Either the week prior to Advent I or the Sunday of Advent I have people bring their household creches to church to be blessed.   Allow them to set them up in the parish hall and perhaps do the blessing as a part of the coffee hour.  It is ALWAYS a joy to see a wide variety of creches from around the world and this will also encourage people to “build” their creche gradually throughout the Advent season until they add the baby Jesus on Christmas Eve.       Mary Sicilia, New Wine Editor

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Hold an Advent Fair

A few ideas for an Advent event:

  • Provide supplies for making Advent wreaths (candle forms, greens, wire) along with instructions and weekly prayers
  • Ÿ   Supply devotional resources to use in the home, or a list of websites for daily devotions and resources
  • Ÿ  Make an Advent calendar – lots of creative ideas on the web
  • Ÿ  Make some Christmas tree ornaments: beads and pipe cleaners are easy for all ages, or have plain glass balls to decorate or wooden shapes to paint
  • Ÿ  Make gift tags with card stock and stamps
  • Ÿ  Decorate candle holders: apply colored tissue paper to an clear votive holder with watered-down glue

Charissa Simmons, Trinity Cathedral

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Adopt A Country Advent-Christmas Project

Adopt a country as a parish and learn about it  for the whole of the Advent season.  Learn how to say and write “Merry Christmas” in the language of that country.   Learn to sing a Christmas carol or two common to that place.  Serve some of their Christmas treats and hear about their Christmas celebrations.  Learn a little bit about the church there and the challenges people face.  And then partner with an relief or development agency like ERD, Heifer Project, Bread for the World, or Mercy Corps and offer all or a part of your Christmas Eve offering as a gift to make a difference in the place you have explored during Advent.   Next year, adopt a different country.  And so you will go, around the world.  Mary Sicilia, New Wine Editor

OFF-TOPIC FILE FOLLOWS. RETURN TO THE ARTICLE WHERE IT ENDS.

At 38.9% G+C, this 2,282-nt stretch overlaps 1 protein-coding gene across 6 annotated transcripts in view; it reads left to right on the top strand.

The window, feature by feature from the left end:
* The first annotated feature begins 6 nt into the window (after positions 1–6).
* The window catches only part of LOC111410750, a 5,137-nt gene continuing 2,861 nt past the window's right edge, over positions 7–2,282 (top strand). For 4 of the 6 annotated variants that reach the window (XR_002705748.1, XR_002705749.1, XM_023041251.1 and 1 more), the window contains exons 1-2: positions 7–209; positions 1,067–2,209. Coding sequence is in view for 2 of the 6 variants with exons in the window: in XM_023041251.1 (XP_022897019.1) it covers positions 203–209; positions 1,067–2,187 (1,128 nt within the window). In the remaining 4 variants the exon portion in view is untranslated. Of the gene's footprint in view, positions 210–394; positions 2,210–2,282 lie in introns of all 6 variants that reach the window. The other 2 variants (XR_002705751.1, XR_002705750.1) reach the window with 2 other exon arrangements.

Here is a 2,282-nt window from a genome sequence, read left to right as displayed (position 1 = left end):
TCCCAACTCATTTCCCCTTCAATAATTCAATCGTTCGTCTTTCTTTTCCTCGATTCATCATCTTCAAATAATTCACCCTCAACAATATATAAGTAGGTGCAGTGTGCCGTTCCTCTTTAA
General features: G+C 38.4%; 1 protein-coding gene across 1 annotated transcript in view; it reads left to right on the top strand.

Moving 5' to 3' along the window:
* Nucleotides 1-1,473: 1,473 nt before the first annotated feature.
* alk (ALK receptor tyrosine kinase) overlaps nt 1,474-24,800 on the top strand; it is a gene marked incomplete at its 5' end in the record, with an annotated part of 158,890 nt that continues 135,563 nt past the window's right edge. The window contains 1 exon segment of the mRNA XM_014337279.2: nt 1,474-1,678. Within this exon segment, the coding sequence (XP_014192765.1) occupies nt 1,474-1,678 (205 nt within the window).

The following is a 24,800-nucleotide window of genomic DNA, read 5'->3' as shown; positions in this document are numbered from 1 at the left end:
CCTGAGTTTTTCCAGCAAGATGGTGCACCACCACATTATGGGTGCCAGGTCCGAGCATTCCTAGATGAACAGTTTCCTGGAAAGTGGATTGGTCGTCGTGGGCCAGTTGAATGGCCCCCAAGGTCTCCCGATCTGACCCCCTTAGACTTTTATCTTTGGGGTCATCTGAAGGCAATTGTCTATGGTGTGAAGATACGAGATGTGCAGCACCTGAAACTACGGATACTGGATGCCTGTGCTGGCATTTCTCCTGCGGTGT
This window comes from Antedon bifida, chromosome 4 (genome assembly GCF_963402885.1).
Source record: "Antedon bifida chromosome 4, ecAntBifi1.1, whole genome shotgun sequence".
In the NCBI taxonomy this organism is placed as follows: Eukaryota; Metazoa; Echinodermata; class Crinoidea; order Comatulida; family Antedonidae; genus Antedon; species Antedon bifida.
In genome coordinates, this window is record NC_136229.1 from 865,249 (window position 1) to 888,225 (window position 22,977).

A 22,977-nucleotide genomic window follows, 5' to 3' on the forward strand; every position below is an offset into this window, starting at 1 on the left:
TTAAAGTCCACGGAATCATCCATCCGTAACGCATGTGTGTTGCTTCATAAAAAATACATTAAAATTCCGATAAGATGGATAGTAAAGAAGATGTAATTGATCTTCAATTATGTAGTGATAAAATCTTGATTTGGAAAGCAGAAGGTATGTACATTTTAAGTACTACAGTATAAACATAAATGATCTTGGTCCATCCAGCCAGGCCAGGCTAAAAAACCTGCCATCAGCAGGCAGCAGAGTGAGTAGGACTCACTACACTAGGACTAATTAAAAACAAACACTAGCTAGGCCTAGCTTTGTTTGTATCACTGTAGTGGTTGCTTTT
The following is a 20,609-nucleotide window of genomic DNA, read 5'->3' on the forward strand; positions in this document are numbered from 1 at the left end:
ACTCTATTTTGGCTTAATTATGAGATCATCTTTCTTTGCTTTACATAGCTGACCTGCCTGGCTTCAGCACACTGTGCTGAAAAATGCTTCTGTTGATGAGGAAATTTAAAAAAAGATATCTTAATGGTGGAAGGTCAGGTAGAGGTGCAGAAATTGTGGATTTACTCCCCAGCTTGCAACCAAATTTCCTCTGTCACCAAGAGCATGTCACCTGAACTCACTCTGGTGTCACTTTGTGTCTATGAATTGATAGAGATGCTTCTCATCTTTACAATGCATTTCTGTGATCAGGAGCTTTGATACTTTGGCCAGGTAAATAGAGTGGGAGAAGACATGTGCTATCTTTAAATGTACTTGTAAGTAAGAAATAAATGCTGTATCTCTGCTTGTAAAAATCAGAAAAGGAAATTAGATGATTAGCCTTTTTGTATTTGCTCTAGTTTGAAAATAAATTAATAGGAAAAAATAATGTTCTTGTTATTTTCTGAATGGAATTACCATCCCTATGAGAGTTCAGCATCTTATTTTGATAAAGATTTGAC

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A Birthday Party for Jesus

During the years I was at St. Paul’s, Salem, I helped a group of young parents organize a simple event that had meaning for them and for their young children.  During late Advent, we had a birthday party for Jesus as part of our mid-week program.  People were invited to bring gifts for a baby (diapers, formula, baby clothes, blankets, etc) wrapped in white tissue.  The gifts were brought forward and blessed as part of the mid-week service and afterwards we celebrated with birthday cake and ice cream.  I can’t remember if we unwrapped the gifts at the party or not, but I know they were given to a local shelter for women with young children.  Barbara Ross, Prince of Peace, Salem

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Take the paper Advent chain to a new level.

Use colored or patterned double sided paper, like art or scrapbook paper, for the rings. A variety of patterns in a single color theme will create a beautiful chain even a teenager can love!  Charissa Simmons, Trinity Cathedral

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Three Kings Night